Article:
Charles Ives, George Gershwin, Leonard Bernstein, and John Corigliano have all used music to promote social commentary, but these are all individuals who use their talents to create great music and see it performed. To the Great American Culture Machine, music is still mainly seen as a pastime marketed primarily to sexually frustrated adolescents with enough money to buy new product.
Though luckily there were no drug cartel-associated mass murders in Monterrey as their had been on the opening night of last year’s festival and again on the morning after the last performance, this year’s Encuentro Internacional de Jazz y Música Viva was framed by its own internal controversy that emerged from its saxophone competition.
Tuesday was International Jazz Day (IJD) and marked the end of Jazz Appreciation Month (JAM), a title that April has held since JAM was launched by the Smithsonian National Museum of American History in 2002. JAM website’s FAQ page includes the question, “Why is [JAM] needed?” The answer includes the idea that “JAM will encourage people to take jazz more seriously as a vital part of America’s cultural patrimony.”
Drummer Pete “La Roca” Sims, a man who exemplified a philosophy of music that ran counter to the corporate culture that established and disseminated jazz as America’s music, lost his battle with lung cancer at the age of 74 on Monday, November 19. Best known as the original drummer in the John Coltrane Quartet, Sims later also played an important role in jazz history as a lawyer, assisting attorney Paul Chevigny in changing New York City’s oppressive cabaret laws in the 1980s.
Playing music interpreted from even the most detail-oriented notation includes elements of improvisation (especially when sight reading). So improvisation is ubiquitous; it always comes down to a matter of degree. But we live in a world where things are most easily explained or taught in relation to binaries, such as: good/bad, high/low, left/right, or right/wrong.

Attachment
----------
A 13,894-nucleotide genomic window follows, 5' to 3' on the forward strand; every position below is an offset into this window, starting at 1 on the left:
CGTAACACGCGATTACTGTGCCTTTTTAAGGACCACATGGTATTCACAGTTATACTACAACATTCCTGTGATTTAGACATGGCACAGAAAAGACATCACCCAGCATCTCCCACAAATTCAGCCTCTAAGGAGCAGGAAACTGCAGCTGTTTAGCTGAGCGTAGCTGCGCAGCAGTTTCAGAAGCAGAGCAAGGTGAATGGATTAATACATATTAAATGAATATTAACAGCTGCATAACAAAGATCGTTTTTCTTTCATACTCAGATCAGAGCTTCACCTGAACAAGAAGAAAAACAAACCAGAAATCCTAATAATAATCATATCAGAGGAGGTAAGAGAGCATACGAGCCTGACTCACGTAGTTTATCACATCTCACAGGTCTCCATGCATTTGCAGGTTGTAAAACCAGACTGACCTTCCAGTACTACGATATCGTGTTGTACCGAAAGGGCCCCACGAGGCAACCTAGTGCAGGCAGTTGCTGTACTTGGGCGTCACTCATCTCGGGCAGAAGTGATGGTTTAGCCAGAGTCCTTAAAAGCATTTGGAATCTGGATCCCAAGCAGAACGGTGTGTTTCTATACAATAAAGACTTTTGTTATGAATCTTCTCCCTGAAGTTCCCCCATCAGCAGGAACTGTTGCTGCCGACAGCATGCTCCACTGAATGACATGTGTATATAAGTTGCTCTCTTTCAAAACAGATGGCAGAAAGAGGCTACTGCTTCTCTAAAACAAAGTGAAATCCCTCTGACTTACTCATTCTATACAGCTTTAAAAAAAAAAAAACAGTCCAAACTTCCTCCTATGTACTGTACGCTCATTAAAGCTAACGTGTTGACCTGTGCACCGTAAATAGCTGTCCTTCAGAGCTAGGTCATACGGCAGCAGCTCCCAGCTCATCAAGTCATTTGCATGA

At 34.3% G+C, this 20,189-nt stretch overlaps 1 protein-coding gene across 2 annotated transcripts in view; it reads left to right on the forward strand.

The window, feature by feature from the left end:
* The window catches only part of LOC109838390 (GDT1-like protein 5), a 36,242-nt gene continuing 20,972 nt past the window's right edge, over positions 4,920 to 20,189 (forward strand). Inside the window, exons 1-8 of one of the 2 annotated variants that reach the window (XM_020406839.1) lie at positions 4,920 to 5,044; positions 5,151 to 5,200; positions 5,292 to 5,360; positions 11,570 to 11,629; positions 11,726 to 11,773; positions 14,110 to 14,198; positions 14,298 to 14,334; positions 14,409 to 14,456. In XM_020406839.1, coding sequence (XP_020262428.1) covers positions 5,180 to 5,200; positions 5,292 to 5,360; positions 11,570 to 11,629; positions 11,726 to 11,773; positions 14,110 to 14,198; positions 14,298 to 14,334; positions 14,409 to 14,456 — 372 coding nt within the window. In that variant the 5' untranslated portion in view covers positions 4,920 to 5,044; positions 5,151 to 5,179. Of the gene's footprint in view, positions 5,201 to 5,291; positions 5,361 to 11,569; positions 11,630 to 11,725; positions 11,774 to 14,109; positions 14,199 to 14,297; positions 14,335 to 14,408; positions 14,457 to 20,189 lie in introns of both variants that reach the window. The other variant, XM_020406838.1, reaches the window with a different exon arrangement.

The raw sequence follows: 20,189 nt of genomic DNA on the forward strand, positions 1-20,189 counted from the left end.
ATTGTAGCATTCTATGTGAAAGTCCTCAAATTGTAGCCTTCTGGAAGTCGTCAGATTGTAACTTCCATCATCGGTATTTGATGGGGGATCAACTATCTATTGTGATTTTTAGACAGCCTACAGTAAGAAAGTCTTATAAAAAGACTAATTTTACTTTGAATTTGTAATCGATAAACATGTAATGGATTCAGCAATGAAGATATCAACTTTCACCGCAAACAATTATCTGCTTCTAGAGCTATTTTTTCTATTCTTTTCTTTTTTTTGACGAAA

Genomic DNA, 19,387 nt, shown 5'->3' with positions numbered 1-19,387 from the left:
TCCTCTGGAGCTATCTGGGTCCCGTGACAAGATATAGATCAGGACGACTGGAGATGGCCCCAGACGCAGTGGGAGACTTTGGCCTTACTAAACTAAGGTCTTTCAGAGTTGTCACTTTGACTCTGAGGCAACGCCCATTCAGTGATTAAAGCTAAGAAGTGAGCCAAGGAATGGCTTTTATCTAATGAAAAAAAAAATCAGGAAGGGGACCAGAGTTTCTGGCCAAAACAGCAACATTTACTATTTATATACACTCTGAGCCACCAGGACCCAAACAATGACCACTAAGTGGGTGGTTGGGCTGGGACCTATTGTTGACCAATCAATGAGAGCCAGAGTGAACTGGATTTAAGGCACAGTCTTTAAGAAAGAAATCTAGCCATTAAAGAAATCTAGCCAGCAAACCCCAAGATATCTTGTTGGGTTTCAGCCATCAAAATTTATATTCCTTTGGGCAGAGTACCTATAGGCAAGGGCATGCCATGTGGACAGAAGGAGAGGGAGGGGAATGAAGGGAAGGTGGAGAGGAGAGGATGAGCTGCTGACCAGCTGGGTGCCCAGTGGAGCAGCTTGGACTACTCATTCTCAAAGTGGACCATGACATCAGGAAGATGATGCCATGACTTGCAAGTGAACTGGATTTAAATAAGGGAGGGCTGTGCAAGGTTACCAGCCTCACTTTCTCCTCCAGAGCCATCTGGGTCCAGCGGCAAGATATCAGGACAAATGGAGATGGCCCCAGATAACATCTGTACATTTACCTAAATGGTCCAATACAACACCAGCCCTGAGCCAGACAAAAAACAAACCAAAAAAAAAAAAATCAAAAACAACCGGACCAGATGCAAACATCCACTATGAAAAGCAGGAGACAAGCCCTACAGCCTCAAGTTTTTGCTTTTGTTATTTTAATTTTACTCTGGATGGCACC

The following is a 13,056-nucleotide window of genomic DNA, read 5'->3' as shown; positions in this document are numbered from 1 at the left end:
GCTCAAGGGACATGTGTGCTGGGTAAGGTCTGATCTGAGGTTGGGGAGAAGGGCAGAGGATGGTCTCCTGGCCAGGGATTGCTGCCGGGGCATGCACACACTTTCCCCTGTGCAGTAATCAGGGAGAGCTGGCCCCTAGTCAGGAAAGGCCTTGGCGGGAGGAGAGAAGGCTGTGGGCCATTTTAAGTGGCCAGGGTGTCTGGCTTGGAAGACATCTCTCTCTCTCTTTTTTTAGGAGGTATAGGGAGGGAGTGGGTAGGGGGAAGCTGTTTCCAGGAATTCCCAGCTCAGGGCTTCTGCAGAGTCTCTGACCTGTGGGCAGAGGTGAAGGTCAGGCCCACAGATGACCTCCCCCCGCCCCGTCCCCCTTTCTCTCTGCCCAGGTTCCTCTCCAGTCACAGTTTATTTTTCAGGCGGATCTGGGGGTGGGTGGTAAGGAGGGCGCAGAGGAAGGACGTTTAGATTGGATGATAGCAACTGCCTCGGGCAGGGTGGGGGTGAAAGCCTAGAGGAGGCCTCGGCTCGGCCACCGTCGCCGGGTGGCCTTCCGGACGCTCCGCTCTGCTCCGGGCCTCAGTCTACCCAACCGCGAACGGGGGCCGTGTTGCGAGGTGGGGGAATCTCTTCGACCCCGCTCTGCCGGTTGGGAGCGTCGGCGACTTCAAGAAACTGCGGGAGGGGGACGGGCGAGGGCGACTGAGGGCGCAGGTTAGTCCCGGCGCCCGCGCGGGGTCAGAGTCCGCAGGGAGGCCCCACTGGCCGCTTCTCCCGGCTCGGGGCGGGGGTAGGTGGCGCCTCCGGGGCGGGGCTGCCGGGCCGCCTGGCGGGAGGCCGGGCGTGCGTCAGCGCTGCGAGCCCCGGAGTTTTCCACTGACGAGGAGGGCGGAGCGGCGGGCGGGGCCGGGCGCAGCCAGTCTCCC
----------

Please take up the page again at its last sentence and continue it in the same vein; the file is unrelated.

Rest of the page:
The daily routine of Encuentro de International de Musicos makes it somewhat difficult to sightsee or go shopping for souvenirs. Every day, our group of ten musicians is scheduled to rehearse from 10 a.m. to 2 p.m. with workshops being conducted from 3-6 p.m. and, since Wednesday, concerts from 8-10 p.m.
I knew little about Wadada Leo Smith, other than that I wanted to know more about him. I was blown away by his clear and direct explanation of his musical philosophy and his method for composing long forms that allow for the greatest creative involvement by the performer vis-à-vis the performer’s simultaneous interpretation of Smith’s “musical language,” Ankhrasmation.
I don’t believe that music, as it exists in our world today, is a language in the true sense of the word—that it’s capable of communicating any part of our thoughts or intentions with any level of precision. But I do think that, like language, music is culturally significant and “belongs” to societal units (villages, tribes, institutions, etc.) and enhances our ability to communicate.
One of the great things about playing music like this is how the performers leave the concert with new eyes and ears. Although Harvey Sorgen and I have known about each other for a while, we had never played together before (that I can remember, anyway) and we both found ourselves playing things we normally wouldn’t in a “free-jazz” setting. Part of that was each of us just seeing what the other would do when presented with an impromptu “motive” and part was the discovery of what we can do well together.